October 5, 2018

Stories show how one person makes a difference in pro-life fight, says 40 Days for Life Founder

David Bereit, founder and former CEO of 40 Days for Life, makes a point during his keynote address at the Right to Life of Indianapolis “Celebrate Life” dinner and fundraiser at the Indianapolis Downtown Marriott on Sept. 25. (Photo by Natalie Hoefer)

David Bereit, founder and former CEO of 40 Days for Life, makes a point during his keynote address at the Right to Life of Indianapolis “Celebrate Life” dinner and fundraiser at the Indianapolis Downtown Marriott on Sept. 25. (Photo by Natalie Hoefer)

By Natalie Hoefer

There is one thing David Bereit wants all Christians—especially youths—to know: “One person can make a profound, lifesaving and world-changing difference. And that one person is you.”

As founder and former CEO of the 40 Days for Life campaign, Bereit has a treasure trove of true stories to prove his point. He shared some of those stories with approximately 900 adults and students during his keynote address at the Right to Life of Indianapolis “Celebrate Life” dinner on Sept. 25 in Indianapolis.

(Related story: Local story shows impact of individuals in pro-life cause)

And with each story came a reiteration of his message, with a special focus on the youths: “Who is God calling to make a difference? It is you. And it is now.”

‘Because one man answered the call’

One of the true stories Bereit told was of the origins of the 40 Days for Life campaigns. Now, for 40 days each spring and fall, people around the world pray peacefully in front of abortion centers, fast and concentrate on sharing the pro-life message in their community.

This now-global effort had its birth in 2004 in College Station, Texas, in response to a Planned Parenthood abortion center opening in the city a few years earlier. Bereit may have started the organization, but he credits its founding to the story of one man committed to ending abortion.

“My wife and I were having a dinner party, and this one guy, David, asked if he could talk to me privately,” he said.

David ranted about the killing of innocent babies “right in his backyard.” He couldn’t understand “why people aren’t out there praying day and night to stop this butchering of babies right in their mother’s womb.”

The next day, Bereit discerned with other pro-life advocates about how to make a more concerted effort to rid their town of Planned Parenthood through prayer.

“There was one thing that God convicted on our hearts,” he said. “It was the time frame of 40 days.”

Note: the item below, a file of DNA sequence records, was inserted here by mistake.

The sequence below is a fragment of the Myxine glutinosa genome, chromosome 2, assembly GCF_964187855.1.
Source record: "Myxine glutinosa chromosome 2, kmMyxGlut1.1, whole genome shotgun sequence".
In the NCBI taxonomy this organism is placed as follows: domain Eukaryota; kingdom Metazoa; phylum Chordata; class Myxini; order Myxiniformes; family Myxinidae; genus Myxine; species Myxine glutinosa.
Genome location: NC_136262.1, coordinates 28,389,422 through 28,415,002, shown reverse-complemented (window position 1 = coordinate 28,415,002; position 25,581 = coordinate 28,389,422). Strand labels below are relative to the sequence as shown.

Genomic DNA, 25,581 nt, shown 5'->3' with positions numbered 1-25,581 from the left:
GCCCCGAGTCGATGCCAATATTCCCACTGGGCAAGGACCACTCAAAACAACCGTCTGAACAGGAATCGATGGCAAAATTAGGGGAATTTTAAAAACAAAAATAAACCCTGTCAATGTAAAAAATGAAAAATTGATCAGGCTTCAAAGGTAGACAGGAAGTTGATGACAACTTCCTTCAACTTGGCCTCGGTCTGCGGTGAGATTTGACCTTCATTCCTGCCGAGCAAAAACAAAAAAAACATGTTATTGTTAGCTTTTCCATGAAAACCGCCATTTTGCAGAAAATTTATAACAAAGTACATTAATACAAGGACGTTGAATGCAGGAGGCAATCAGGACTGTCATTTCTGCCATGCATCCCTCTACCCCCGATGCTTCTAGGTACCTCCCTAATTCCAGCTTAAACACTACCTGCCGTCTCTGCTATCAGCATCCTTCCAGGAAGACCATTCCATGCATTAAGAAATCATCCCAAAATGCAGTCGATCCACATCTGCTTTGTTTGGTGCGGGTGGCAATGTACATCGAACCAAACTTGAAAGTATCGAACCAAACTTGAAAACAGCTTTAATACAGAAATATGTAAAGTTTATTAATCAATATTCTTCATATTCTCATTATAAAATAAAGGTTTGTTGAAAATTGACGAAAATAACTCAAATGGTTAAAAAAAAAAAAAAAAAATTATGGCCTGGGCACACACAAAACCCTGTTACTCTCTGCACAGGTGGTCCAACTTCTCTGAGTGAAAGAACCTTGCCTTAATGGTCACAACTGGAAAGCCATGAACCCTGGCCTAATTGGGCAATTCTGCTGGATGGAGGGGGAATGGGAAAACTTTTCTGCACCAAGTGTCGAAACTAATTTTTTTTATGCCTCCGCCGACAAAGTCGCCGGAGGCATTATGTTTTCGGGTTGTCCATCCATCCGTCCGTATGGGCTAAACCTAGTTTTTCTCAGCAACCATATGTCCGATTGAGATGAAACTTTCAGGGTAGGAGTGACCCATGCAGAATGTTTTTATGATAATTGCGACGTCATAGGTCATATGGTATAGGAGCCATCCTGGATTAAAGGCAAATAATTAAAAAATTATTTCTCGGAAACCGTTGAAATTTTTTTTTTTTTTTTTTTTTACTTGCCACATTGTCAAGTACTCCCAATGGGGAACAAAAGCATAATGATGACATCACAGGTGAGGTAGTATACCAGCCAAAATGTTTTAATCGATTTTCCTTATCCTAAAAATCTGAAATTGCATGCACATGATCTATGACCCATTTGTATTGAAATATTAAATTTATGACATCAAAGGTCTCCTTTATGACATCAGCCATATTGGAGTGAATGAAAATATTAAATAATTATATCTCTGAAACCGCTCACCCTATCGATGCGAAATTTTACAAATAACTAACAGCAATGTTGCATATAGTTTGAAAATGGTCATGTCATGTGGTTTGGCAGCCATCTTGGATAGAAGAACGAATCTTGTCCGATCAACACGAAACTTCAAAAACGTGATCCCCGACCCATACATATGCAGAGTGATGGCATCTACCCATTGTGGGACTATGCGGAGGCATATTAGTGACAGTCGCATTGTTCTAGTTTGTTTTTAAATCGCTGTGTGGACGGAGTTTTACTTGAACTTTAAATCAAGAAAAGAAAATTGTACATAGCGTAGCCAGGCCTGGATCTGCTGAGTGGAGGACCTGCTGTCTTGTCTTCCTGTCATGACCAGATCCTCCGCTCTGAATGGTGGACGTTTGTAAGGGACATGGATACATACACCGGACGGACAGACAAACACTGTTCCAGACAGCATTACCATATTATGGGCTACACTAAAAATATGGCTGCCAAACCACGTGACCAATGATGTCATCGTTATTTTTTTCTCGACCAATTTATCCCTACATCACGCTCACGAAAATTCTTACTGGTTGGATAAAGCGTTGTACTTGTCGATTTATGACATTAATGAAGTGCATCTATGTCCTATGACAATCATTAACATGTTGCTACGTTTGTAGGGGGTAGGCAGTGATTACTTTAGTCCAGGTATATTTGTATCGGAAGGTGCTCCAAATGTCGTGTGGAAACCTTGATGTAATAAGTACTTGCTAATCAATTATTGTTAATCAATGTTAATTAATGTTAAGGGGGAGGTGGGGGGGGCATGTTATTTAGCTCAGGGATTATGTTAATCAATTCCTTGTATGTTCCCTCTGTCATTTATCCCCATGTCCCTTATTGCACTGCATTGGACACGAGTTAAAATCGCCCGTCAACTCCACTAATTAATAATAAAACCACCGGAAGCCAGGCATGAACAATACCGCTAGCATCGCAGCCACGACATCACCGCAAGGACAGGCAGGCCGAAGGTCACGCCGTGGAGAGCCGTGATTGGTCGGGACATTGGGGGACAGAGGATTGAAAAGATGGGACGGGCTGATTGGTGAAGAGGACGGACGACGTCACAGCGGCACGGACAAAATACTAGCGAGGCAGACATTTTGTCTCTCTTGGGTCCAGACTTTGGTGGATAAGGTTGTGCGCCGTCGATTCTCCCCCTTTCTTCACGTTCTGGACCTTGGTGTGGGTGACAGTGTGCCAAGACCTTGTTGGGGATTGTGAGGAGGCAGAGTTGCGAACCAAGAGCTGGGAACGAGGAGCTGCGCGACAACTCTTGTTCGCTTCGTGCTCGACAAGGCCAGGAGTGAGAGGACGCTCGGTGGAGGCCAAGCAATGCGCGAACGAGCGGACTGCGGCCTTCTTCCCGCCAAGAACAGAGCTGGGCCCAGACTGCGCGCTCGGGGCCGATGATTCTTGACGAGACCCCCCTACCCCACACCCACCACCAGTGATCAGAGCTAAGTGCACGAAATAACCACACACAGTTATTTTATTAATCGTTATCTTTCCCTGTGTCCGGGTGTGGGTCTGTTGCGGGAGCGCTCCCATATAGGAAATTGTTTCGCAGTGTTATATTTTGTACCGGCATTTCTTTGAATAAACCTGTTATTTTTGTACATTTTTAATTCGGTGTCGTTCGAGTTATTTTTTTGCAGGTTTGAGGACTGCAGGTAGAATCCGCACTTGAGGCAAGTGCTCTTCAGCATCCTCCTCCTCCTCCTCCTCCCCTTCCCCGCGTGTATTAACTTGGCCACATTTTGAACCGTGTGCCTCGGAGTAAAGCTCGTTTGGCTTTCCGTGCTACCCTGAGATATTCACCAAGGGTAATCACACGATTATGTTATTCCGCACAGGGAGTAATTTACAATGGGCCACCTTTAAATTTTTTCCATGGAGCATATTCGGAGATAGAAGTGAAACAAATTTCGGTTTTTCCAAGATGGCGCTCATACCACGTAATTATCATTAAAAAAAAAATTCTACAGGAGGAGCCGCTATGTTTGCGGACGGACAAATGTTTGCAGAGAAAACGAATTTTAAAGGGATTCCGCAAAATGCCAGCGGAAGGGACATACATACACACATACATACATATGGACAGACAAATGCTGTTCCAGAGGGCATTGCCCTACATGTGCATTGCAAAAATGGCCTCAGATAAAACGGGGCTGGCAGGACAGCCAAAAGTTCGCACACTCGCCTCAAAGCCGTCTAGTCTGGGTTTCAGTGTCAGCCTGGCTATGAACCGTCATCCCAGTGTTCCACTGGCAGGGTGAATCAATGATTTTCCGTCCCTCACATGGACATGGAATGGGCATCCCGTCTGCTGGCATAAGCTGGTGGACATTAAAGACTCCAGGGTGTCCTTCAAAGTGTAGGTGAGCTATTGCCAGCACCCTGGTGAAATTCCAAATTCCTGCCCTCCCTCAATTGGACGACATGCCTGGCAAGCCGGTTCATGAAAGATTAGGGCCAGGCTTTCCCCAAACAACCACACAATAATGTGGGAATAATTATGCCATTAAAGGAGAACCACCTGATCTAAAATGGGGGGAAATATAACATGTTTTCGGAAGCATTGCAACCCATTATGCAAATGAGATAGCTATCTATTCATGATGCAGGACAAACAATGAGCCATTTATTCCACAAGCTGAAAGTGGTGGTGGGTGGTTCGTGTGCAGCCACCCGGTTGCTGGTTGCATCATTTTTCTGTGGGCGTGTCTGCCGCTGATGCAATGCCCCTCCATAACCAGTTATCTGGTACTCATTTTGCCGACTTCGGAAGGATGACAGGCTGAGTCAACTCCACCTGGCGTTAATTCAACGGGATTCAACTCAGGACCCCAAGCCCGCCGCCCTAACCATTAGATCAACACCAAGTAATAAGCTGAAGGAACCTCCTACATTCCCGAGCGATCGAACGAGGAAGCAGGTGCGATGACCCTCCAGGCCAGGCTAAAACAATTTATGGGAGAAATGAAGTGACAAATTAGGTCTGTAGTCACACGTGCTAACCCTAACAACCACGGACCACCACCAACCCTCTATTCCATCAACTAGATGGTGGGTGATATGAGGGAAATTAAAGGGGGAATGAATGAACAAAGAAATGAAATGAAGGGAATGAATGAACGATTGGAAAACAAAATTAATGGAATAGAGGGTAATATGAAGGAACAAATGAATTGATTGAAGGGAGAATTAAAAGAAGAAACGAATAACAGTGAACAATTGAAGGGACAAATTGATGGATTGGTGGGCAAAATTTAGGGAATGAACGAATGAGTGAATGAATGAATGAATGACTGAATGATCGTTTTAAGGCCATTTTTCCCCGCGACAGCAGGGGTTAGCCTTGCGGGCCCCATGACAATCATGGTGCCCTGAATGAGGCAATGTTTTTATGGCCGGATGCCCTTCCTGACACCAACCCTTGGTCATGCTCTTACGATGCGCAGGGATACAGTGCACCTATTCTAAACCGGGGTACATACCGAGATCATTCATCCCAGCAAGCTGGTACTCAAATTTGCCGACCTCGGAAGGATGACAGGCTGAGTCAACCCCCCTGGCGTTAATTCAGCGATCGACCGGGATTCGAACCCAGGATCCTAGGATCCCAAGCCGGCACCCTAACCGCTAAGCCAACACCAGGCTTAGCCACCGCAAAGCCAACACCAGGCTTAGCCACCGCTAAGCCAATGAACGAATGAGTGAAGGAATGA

He noted the repeated use in the Bible of 40 days as indicating both a time of transformation and a time of testing faithfulness.

“I believe that God is testing our faithfulness in this time of need in this nation that once upon a time was founded on the unalienable right to life,” Bereit stated. “And look how far we’ve fallen from that.”

David took the night shift for all 40 days of that first campaign. Bereit asked him why he was so passionate about the subject that night at the dinner party. The answer left him speechless. David’s dying father had recently told him that he, David, had almost been aborted.

“David realized [abortion] is not some abstract issue,” Bereit explained. “This is not just some debate about the Supreme Court. This is not an election issue. This is not a once-a-year thing we talk about on Sunday. It’s life and death, good and evil, heaven and hell.

“Because one young man made it personal, … a movement was spawned that is now in all 50 states, 50 countries, 769 cities, has saved more than 14,000 lives, closed 96 abortion centers and helped 177 abortion workers out of the abortion industry—because of one person answering the call.”

‘Is it you? And if not, then who?’

To further exemplify the impact one person can have, Bereit shared the story of an event that took place in the town of Salem, Ill., in 1837.

One evening, a young man went to a religious camp meeting. There, he heard a preacher named Dr. Peter Akers rail against a “great injustice,” and posed to the crowd the possibility that perhaps someone in their midst might be the one to end it.

The next day, Bereit said, the young man walked into his place of work and told his partner about the prior evening.

“He then looked at his partner and said, ‘I cannot shake from myself the conviction that indeed I have a role in helping to end this great injustice.’ ”

The young man was Abraham Lincoln, and the “great injustice” was slavery.